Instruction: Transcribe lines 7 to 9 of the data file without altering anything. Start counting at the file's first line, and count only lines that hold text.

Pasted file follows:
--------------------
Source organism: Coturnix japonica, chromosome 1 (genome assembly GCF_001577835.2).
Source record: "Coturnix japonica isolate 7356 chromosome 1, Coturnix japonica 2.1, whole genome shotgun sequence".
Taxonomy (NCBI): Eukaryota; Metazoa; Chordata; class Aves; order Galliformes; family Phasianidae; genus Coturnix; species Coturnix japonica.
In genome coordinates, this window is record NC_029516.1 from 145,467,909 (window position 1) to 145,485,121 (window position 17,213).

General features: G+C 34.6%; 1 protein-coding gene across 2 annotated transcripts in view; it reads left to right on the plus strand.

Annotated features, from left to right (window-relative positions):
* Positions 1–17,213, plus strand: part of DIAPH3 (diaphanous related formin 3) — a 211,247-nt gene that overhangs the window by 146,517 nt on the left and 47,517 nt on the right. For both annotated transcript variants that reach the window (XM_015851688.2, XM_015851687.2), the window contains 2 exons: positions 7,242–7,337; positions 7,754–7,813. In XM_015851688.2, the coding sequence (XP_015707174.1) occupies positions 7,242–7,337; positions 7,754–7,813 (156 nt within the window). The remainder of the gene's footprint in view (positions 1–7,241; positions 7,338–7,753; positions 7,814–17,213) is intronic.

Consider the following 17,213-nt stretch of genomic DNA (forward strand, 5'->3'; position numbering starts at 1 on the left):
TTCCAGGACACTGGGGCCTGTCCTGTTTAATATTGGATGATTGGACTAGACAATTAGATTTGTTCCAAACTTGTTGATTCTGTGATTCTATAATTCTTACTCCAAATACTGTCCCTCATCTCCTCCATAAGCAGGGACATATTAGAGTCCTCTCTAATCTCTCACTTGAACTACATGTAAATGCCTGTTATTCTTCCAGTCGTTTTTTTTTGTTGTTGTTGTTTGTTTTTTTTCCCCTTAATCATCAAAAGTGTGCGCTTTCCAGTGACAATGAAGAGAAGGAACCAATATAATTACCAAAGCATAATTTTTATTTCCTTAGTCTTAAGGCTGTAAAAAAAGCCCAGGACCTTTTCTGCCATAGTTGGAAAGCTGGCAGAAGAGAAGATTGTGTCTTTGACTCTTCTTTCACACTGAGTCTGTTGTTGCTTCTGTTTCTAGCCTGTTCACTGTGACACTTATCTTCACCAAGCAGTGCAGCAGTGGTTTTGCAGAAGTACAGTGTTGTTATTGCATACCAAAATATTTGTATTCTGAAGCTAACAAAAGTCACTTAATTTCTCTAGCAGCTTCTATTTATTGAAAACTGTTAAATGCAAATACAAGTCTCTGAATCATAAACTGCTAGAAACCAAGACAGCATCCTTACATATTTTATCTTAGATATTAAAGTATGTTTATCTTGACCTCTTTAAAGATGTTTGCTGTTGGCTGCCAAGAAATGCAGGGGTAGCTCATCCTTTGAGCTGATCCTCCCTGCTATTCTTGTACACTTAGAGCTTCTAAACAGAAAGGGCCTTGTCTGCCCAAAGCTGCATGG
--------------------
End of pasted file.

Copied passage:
* Positions 1–17,213, plus strand: part of DIAPH3 (diaphanous related formin 3) — a 211,247-nt gene that overhangs the window by 146,517 nt on the left and 47,517 nt on the right. For both annotated transcript variants that reach the window (XM_015851688.2, XM_015851687.2), the window contains 2 exons: positions 7,242–7,337; positions 7,754–7,813. In XM_015851688.2, the coding sequence (XP_015707174.1) occupies positions 7,242–7,337; positions 7,754–7,813 (156 nt within the window). The remainder of the gene's footprint in view (positions 1–7,241; positions 7,338–7,753; positions 7,814–17,213) is intronic.

Consider the following 17,213-nt stretch of genomic DNA (forward strand, 5'->3'; position numbering starts at 1 on the left):
TTCCAGGACACTGGGGCCTGTCCTGTTTAATATTGGATGATTGGACTAGACAATTAGATTTGTTCCAAACTTGTTGATTCTGTGATTCTATAATTCTTACTCCAAATACTGTCCCTCATCTCCTCCATAAGCAGGGACATATTAGAGTCCTCTCTAATCTCTCACTTGAACTACATGTAAATGCCTGTTATTCTTCCAGTCGTTTTTTTTTGTTGTTGTTGTTTGTTTTTTTTCCCCTTAATCATCAAAAGTGTGCGCTTTCCAGTGACAATGAAGAGAAGGAACCAATATAATTACCAAAGCATAATTTTTATTTCCTTAGTCTTAAGGCTGTAAAAAAAGCCCAGGACCTTTTCTGCCATAGTTGGAAAGCTGGCAGAAGAGAAGATTGTGTCTTTGACTCTTCTTTCACACTGAGTCTGTTGTTGCTTCTGTTTCTAGCCTGTTCACTGTGACACTTATCTTCACCAAGCAGTGCAGCAGTGGTTTTGCAGAAGTACAGTGTTGTTATTGCATACCAAAATATTTGTATTCTGAAGCTAACAAAAGTCACTTAATTTCTCTAGCAGCTTCTATTTATTGAAAACTGTTAAATGCAAATACAAGTCTCTGAATCATAAACTGCTAGAAACCAAGACAGCATCCTTACATATTTTATCTTAGATATTAAAGTATGTTTATCTTGACCTCTTTAAAGATGTTTGCTGTTGGCTGCCAAGAAATGCAGGGGTAGCTCATCCTTTGAGCTGATCCTCCCTGCTATTCTTGTACACTTAGAGCTTCTAAACAGAAAGGGCCTTGTCTGCCCAAAGCTGCATGG